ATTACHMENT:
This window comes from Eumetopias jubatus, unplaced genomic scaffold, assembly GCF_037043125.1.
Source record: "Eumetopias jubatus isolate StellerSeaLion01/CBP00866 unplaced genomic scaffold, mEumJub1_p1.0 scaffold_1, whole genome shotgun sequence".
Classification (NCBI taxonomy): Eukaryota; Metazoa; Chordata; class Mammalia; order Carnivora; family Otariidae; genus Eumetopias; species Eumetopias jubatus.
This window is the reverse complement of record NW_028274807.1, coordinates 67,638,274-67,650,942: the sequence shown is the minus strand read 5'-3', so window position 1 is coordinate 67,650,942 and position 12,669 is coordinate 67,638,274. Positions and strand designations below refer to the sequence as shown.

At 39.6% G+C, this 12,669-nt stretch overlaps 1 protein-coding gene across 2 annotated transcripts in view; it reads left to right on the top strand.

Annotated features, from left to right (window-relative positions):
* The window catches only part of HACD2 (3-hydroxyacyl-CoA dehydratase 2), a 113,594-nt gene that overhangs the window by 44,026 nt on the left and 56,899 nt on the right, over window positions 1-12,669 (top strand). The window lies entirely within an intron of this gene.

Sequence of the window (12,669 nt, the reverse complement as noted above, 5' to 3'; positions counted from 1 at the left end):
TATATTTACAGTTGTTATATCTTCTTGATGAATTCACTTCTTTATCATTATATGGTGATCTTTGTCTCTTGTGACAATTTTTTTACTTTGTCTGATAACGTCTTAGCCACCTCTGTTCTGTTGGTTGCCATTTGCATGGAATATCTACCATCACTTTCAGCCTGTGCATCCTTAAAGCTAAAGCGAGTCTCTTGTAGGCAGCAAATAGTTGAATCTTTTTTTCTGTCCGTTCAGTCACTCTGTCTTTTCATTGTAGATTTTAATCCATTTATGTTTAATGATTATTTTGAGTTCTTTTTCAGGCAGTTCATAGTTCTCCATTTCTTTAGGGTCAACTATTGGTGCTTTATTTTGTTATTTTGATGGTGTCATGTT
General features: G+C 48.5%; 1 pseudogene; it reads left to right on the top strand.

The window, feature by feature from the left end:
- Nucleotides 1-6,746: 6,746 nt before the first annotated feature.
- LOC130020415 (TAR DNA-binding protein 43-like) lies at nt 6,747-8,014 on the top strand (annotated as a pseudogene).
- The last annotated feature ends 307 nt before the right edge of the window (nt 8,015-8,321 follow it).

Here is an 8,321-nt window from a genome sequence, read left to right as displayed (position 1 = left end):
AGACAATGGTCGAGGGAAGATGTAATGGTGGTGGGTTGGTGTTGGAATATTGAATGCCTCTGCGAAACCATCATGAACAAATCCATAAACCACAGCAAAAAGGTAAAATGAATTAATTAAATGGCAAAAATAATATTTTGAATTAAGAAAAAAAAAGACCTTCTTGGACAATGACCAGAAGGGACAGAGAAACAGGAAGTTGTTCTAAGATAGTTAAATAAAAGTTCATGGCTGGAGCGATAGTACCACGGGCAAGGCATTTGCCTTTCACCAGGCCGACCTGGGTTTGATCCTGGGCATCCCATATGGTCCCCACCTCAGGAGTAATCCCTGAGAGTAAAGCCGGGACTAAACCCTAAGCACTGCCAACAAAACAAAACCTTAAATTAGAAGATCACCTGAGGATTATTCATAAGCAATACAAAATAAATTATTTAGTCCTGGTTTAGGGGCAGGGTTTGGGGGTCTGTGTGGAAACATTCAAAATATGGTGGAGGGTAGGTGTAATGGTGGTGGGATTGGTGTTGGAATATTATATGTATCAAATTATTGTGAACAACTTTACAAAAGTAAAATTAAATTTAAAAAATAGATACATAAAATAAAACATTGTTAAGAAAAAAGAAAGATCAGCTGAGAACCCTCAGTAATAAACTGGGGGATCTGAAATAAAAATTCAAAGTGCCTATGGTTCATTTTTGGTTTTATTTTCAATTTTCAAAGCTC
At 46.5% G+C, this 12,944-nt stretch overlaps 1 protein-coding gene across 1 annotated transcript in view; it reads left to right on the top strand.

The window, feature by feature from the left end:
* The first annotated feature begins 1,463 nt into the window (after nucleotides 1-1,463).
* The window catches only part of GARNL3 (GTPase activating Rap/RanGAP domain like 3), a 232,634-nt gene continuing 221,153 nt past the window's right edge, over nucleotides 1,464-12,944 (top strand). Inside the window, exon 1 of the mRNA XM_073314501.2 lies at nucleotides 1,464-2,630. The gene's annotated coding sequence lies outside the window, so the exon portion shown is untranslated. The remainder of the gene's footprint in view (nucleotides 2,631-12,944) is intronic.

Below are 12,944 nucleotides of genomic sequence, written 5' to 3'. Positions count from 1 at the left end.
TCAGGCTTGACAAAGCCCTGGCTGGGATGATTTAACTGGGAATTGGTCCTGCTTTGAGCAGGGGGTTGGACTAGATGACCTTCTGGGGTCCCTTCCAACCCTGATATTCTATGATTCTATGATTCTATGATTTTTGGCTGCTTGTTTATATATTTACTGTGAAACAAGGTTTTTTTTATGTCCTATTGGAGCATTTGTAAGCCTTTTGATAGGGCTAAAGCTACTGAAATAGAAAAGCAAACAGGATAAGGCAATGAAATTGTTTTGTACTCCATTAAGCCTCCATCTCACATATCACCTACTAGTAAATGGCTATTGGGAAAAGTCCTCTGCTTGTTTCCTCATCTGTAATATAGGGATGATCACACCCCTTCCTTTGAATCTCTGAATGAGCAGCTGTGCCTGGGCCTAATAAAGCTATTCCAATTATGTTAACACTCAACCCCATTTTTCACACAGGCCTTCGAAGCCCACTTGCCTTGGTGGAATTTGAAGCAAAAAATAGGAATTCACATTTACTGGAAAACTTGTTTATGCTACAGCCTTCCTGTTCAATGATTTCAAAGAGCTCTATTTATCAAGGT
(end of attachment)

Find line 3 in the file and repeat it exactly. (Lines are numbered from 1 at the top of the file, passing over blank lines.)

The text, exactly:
Classification (NCBI taxonomy): Eukaryota; Metazoa; Chordata; class Mammalia; order Carnivora; family Otariidae; genus Eumetopias; species Eumetopias jubatus.